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How Best To Market Your Business

Updated on December 20, 2013

Consistent, results-oriented marketing is the heartbeat of every successful business.

But for those embarking on an entrepreneurial journey, taking the decision on how best to market your business can be one of the most important business decisions you will make. Because your marketing strategy – and the results you generate from it – will shape your business’s future from day one.

People who go into business for themselves frequently do so because they love what they do. Dare I say they are passionate about providing a great service to their clientele? To create a business that doesn’t feel like work is surely the ambition of every budding entrepreneur.

But the point here is, that whilst you may be a brilliant interior designer – someone who would give Kelly Hoppen a run for her money – the real question is, how good are you at marketing your interior design business?

Marketing is what drives every business, because without marketing there is no business.

Some key aspects to your marketing strategy you will need to consider when launching a new business (or revamping an existing one):

1. Create a Successful Website

These days your website is your business card, your CV and your company brochure all rolled into one so it had better be dressed to impress!

Does it need to be pretty?

Ideally your website should be both attractive and functional, but if you want an example of an ultra-successful website which breaks every rule, I can think of no finer example than that of former Dragon’s Den contestant Ling Valentine of Ling’s Cars. Ling may have collected numerous awards down the years (including the ‘World’s Worst Website’), but with a regular monthly turnover of around £3m, Ling most certainly isn’t complaining!

Arguably the most important ingredient about any business website is that it should reflect the ‘personality’ of your business.

2. Build Your Email List from Day 1

Building your email list needn’t be a big deal. Providing a simple sign-up box in return for a newsletter, ebook or audio download is all you need. Include a sign-up box on every page of your website – not everyone who visits you will see your Home page first.

Treat your list with respect. Yes, of course you can market to them, but for every offer you send out your followers should have received three quality content emails in between. This 3:1 ratio builds up trust, rapport and responsiveness.

We’ve all signed up to lists that are forever plugging their latest products without offering anything much of value for free. This slippery path only leads to one thing – a mass of people hitting the ‘unsubscribe’ link.

3. Learn from Your Competitors

What do you think of your competitors’ websites? What elements work well? What elements would you change? Do they have a sign-up form? Great. Sign-up for their updates/ newsletter/freebies (it’s probably better to use a Gmail account with a pseudonym, rather than your real name). You need have no qualms about spying on the competition – you can bet they will be doing the same to you!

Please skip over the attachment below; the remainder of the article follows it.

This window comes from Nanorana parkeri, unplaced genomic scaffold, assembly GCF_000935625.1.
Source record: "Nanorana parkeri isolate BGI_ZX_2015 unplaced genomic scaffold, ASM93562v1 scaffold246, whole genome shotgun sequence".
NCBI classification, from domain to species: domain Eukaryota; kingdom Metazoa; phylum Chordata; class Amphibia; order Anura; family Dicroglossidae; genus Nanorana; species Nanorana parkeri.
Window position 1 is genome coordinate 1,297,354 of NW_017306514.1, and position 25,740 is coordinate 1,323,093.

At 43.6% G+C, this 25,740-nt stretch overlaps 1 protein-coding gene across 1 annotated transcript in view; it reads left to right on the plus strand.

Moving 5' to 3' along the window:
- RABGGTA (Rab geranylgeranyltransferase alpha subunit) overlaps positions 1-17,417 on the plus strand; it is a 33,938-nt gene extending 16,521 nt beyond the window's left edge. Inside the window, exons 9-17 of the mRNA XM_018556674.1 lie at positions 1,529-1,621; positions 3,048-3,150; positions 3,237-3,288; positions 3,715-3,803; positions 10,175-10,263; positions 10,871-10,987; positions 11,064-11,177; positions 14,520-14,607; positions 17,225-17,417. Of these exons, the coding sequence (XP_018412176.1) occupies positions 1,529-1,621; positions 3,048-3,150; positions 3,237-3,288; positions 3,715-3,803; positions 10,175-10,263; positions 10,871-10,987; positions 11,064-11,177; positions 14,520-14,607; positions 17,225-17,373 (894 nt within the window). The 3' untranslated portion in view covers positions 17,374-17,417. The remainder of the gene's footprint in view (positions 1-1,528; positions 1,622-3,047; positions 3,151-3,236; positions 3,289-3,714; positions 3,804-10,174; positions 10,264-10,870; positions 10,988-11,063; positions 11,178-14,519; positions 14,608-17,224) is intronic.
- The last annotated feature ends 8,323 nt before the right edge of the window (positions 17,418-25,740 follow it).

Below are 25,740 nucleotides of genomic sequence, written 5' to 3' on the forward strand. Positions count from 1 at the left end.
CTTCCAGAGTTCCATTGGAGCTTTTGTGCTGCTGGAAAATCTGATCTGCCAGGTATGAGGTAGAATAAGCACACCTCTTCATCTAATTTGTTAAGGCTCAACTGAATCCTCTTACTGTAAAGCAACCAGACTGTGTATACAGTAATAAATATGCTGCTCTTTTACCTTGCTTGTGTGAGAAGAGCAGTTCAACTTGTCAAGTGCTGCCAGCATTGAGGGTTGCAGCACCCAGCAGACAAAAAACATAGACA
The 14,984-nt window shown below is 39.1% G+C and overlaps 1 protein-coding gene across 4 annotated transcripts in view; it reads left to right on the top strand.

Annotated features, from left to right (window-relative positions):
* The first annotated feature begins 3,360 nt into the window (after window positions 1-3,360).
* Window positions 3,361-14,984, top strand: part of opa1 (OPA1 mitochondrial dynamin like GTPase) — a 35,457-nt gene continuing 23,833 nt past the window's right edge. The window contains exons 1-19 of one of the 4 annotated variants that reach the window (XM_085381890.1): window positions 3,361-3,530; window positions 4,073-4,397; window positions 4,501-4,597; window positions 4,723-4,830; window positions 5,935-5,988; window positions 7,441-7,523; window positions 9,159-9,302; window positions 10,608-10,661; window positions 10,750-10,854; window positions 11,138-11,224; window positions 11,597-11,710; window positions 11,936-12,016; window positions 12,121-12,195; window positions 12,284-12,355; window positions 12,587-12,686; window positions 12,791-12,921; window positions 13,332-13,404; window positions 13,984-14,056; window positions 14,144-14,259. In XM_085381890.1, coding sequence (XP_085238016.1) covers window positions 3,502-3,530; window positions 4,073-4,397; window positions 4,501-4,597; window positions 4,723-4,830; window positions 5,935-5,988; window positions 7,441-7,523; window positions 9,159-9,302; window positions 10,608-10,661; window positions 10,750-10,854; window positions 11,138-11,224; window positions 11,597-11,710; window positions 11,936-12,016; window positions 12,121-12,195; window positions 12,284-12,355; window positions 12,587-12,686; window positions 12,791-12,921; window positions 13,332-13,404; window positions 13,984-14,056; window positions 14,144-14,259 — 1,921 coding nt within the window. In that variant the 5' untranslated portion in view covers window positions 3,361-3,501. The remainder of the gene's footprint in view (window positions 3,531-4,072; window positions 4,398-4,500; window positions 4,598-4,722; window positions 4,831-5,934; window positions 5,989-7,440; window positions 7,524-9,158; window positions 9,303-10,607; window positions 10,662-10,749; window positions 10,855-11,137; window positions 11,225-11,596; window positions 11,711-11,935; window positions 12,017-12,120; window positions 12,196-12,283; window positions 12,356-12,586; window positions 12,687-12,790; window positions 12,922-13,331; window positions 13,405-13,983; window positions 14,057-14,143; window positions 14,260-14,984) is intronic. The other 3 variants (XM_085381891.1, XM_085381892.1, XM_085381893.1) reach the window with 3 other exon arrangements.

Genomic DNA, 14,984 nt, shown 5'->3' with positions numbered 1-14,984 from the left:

4. Create an Ongoing Search Engine Optimization Strategy

You might have the best website in the world, but it won’t earn your business a cent if nobody knows about it. Unfortunately SEO is not a ‘set it and forget it’ activity, it is something you will need to work at continuously to improve your results over time.

Many business owners get (understandably) impatient over this: “How long will it take you to get my business onto Page One of Google?” they ask their SEO consultant.

Well, that all depends (amongst other things) on what keywords your business is competing for. Providing keyword-rich content and attracting quality backlinks can certainly aid this process, as can being active on social media platforms.

The best advice is to commit to a plan of providing quality content, monitoring your results and refining your SEO strategy on a regular basis.

5. Consider Trade Shows and Exhibitions

Trade shows and exhibitions can be used to fast-track your online activity by spreading the word about your business to prospective customers and clients. You could use these events to boost awareness of your brand, build your email list and network with like-minded folk. While national exhibitions can be somewhat expensive, bagging yourself a stand at local trade shows and events can be a cost-effective route to building a loyal customer base, but you will still need to design eye-catching popup stands to make sure your business stands out.

6. Make Friends with the Press and Get Free Publicity!

Every glossy publication, newspaper, and trade magazine has its own editorial calendar, detailing what features are proposed and when they will run. Make a list of which publications you would like your business to appear in and obtain the editorial calendar for that publication (often these will be available on the publication’s website, but if not, send a brief email to the Features Editor introducing yourself and your business and I’m sure they will be delighted to email you a copy).

Print off your features lists and highlight any features you might contribute to with a note of the deadline date. Make use of News Sections too – send out press releases at least once a month and vow to make yourself the ‘go-to’ authority in your industry, so that journalists seek you out more often in future.

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